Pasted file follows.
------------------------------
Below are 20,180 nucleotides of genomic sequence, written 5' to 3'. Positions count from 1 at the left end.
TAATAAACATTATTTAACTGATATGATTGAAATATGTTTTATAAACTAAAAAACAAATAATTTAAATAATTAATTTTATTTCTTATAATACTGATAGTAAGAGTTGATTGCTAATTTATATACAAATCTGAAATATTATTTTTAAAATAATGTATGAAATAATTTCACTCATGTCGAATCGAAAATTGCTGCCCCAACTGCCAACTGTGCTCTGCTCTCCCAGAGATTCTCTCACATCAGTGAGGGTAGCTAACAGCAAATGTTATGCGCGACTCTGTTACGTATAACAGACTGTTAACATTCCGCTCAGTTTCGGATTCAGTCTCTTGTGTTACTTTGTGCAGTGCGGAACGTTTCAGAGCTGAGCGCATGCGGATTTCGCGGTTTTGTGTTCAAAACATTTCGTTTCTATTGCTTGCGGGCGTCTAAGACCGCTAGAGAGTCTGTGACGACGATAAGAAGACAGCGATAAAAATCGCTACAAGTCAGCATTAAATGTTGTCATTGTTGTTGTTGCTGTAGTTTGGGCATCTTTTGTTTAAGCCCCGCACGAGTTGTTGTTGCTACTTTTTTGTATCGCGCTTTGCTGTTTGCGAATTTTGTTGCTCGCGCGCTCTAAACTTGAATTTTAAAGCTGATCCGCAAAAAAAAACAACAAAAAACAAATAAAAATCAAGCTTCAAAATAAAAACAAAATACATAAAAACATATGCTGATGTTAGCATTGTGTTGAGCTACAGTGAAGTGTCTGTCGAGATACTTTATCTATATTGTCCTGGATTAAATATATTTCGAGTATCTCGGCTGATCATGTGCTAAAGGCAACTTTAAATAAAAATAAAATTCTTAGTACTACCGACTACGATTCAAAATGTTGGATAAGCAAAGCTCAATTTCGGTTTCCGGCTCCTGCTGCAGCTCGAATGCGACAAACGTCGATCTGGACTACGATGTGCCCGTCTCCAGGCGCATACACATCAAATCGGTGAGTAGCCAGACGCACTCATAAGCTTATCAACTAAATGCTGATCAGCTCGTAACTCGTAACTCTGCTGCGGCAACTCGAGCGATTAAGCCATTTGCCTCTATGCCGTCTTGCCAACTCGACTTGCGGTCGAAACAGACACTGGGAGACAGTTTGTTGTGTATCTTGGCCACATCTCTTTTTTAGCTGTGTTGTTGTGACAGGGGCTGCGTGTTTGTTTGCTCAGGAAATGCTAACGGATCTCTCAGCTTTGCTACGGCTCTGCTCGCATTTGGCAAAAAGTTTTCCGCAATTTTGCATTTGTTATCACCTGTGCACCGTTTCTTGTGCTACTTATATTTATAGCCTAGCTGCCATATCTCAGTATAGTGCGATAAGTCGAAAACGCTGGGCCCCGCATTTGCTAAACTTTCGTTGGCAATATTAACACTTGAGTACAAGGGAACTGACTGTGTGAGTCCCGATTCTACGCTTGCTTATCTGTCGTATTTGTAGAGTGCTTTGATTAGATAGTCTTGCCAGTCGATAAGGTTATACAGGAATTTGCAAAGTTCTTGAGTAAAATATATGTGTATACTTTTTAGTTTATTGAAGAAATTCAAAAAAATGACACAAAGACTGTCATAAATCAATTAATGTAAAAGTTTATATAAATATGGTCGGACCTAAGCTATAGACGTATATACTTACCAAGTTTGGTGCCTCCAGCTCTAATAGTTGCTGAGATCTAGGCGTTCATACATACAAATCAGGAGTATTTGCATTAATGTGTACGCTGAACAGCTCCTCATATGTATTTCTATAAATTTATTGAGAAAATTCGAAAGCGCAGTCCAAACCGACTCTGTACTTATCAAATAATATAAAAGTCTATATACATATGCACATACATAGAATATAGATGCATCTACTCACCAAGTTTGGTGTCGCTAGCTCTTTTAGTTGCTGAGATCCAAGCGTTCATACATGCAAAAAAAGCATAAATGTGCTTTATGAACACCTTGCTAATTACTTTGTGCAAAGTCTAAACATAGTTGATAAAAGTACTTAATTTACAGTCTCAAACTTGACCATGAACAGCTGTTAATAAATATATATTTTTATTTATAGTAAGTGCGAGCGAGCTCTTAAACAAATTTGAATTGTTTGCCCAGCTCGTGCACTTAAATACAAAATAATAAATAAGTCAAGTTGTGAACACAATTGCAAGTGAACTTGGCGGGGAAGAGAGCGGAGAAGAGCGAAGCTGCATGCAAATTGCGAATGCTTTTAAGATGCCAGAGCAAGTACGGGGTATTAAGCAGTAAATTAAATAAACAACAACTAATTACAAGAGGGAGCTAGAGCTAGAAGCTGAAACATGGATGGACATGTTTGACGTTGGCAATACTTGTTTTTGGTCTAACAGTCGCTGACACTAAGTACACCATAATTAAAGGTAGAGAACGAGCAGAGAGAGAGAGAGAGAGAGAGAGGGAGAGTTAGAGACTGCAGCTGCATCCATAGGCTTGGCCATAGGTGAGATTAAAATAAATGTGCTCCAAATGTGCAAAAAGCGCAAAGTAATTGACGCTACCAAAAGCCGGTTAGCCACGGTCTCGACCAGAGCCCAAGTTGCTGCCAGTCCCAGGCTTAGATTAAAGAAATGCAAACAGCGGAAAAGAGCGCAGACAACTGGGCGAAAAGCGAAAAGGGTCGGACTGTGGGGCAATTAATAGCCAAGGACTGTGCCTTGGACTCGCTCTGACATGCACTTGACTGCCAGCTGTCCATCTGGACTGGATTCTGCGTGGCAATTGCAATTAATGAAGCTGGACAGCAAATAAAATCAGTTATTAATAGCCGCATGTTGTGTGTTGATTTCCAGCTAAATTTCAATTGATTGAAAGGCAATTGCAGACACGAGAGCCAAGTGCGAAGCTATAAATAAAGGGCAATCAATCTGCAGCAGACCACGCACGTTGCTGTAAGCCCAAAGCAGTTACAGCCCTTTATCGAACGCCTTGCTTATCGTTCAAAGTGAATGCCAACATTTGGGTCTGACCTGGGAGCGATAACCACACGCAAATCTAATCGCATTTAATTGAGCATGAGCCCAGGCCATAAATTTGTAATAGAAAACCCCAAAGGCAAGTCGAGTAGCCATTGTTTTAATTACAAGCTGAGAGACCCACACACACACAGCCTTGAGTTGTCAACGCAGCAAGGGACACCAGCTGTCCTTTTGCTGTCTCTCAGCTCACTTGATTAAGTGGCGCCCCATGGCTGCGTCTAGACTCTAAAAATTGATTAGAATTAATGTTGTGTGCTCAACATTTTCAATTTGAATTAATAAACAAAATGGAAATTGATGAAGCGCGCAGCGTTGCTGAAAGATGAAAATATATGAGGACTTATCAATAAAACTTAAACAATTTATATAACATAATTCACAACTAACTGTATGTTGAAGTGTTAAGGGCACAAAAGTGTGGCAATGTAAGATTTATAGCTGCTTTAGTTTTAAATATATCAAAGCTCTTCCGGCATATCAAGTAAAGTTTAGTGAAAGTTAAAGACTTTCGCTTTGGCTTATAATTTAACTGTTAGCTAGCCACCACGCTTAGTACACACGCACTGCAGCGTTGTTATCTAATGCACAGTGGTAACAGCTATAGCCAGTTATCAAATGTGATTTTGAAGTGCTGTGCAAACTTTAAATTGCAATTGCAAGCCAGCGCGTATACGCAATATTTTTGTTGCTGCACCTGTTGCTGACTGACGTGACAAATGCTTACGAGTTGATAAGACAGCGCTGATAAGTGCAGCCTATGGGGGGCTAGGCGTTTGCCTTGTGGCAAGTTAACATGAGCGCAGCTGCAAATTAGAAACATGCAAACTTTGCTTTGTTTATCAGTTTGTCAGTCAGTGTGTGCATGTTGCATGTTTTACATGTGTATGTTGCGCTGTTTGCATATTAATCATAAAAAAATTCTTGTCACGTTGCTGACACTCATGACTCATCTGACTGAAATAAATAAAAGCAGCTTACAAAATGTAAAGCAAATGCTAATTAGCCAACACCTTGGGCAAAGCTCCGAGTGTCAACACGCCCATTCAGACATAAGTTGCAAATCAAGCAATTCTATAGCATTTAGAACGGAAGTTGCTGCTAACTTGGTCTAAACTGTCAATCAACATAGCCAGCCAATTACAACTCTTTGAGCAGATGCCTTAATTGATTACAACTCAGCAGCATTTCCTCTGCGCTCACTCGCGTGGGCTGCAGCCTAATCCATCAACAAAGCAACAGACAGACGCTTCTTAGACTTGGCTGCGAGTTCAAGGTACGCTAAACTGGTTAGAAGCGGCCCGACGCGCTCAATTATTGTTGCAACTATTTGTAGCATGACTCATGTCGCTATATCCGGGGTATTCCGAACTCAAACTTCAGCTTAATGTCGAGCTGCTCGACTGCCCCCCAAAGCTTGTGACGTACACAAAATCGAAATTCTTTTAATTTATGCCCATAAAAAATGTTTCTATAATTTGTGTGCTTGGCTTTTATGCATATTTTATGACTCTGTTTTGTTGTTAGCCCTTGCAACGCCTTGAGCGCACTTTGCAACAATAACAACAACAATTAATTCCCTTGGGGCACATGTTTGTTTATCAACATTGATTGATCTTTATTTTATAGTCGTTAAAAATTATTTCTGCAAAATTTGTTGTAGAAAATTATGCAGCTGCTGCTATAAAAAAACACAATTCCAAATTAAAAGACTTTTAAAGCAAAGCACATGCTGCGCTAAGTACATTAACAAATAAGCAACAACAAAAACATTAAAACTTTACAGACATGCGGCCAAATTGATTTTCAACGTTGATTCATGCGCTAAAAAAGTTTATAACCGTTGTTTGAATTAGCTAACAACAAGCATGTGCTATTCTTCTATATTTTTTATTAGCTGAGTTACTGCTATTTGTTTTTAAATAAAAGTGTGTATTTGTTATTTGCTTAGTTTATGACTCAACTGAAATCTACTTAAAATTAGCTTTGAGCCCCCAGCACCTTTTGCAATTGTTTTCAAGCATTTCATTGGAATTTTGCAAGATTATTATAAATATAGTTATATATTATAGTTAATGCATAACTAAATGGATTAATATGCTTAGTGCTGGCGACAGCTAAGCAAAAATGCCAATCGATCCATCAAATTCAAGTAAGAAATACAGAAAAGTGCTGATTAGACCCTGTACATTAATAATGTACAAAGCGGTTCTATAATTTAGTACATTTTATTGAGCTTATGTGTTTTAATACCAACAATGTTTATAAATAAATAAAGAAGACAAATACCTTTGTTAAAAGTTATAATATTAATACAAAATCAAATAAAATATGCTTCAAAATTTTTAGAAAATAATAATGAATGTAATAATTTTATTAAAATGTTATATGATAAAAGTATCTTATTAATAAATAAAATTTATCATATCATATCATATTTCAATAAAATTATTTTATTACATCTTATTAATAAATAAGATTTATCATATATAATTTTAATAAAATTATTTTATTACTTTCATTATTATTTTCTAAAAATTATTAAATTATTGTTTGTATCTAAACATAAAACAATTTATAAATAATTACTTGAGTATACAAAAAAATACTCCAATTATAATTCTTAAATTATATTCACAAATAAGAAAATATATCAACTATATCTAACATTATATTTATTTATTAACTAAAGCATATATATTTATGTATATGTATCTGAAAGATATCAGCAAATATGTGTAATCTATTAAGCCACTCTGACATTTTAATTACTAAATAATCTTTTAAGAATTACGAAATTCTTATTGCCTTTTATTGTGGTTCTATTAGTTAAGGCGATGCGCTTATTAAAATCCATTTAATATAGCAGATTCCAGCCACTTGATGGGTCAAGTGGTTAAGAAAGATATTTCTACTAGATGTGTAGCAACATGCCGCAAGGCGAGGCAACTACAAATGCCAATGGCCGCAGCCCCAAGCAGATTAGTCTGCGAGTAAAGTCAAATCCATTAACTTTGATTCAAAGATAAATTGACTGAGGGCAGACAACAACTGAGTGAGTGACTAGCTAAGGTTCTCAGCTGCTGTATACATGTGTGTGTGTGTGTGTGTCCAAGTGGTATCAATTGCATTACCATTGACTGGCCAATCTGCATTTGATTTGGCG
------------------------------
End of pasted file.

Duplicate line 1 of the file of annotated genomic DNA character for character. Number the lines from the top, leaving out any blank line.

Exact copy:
Below are 20,180 nucleotides of genomic sequence, written 5' to 3'. Positions count from 1 at the left end.